- Yellies are a new line of fuzzy, spider-like toys activated by people yelling.
- The louder kids yell, the faster the Yellies scoot – a function that many see as an end to any hope of holiday peace and quiet.
- One mother said in a viral Facebook post that a Yellies toy terrorised her son, chasing him faster as he screamed in fear.
- But the toys are flying off shelves, with Target selling out of certain varieties and some sellers on Amazon raising prices because of increased demand.
A controversial new toy is grabbing shoppers’ attention this holiday season.
This year, Hasbro rolled out a new line of toys called Yellies. The arachnid-esque “Spooders” are fuzzy, motorised creatures activated by people yelling. The louder kids yell, the faster the Yellies scoot.
If this description gives you pause, you aren’t alone. Giving a child a toy that requires yelling – specifically, yelling at increasingly aggressive volumes – seems like a declaration of war against anyone trying to enjoy a quiet, peaceful Christmas.
“Who on earth thought inventing this toy would be a good idea?!” Karen Alpert, the writer behind the parenting blog Baby Sideburns, said on Facebook.
Others are similarly baffled by why someone would give Yellies as a gift, except as an act of revenge.
The person who invented this toy is clearly not a parent. pic.twitter.com/DQGsrn58mI
— Ellie Hall (@ellievhall) December 12, 2018
— little terror (@mattterror) December 1, 2018
Just saw a kids toy advertised as "yellies" with the tagline "the louder you yell the faster they go" and there's no way these weren't invented by someone who hates parents.
— Melanie Bracewell (@meladoodle) October 21, 2018
In a viral Facebook post, one woman described another problem created by Yellies, saying the toy spider began terrorizing her son.
“I yelled at it. The spider ran for it,” Hilary Hard wrote. “Leo starts screaming… the louder he screams, the faster the spider pursued him.”
Things escalated from there, with the toy backing her son into the corner as he shrieked in terror, Hard said.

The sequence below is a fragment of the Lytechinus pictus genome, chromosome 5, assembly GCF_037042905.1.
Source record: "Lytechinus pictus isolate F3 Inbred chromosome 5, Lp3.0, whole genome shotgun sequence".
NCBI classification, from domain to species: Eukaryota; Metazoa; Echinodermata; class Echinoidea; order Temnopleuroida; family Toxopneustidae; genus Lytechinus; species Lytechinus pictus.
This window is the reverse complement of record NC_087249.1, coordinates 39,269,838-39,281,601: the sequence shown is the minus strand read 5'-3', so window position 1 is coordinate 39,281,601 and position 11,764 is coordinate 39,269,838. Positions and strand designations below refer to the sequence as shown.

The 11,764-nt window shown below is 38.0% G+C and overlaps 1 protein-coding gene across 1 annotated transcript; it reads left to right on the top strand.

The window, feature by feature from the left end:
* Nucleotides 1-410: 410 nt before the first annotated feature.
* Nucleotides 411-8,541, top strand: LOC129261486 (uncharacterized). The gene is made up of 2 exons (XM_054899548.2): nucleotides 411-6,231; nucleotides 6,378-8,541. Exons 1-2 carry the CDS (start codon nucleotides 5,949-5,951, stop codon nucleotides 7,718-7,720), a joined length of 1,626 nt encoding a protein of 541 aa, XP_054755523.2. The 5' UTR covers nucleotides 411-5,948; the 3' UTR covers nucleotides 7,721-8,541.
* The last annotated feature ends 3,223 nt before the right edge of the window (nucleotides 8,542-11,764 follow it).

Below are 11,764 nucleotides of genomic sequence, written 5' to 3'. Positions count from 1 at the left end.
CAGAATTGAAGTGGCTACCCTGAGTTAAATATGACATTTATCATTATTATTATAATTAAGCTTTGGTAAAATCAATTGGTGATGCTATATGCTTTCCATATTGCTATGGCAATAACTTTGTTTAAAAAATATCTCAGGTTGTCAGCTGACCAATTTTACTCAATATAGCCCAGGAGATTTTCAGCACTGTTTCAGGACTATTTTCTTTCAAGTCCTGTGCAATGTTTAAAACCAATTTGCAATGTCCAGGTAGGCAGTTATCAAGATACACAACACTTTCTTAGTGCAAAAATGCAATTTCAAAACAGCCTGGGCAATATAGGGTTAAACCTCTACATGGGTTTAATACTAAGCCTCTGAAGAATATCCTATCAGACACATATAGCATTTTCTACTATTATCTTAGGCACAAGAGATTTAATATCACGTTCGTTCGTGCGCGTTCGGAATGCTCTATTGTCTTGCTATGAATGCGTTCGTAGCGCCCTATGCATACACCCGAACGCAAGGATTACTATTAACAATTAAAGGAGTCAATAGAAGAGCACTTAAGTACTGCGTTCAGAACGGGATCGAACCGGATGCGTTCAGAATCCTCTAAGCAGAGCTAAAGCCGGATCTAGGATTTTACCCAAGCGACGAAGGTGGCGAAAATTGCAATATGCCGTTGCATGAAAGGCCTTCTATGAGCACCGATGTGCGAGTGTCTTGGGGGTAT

“So, in short, maybe a little electronic spider thats power source feeds off of screams of terror… is not the best Christmas gift for your small child,” Hard said, adding that “10 years from now we’ll be discussing this in therapy.”
Despite concerns about terrorised children and parents, many reviews of the Yellies are positive. Even Hard said she came around to the toys, posting a Facebook update with her son holding some “cuddlier” options.
“Great little toy that follows kiddos voices!” one five-star review on Amazon said. “Keeps everyone entertained!”
“So much fun for the whole family. Even the cat. I’m laughing so hard my stomach hurts,” another customer posted.
Of course, at least some of the five-star reviews on Amazon are tongue-in-cheek.
“Buy this if you hate someone with kids,” reads one.
“If you have arachnophobia and point it towards yourself, you’ll have a heart attack for about fourteen bucks as it will run towards your horrified screams!” another says.
But when you look at the cold, hard facts, the popularity of Yellies is clear. The toys are flying off the shelves, with Target selling out of certain varieties as of Thursday morning. Some sellers on Amazon have increased prices recently, with most variations selling for more than $US20 on the website, compared with about $US15 at Target or Walmart.
Here are the Yellies in action:
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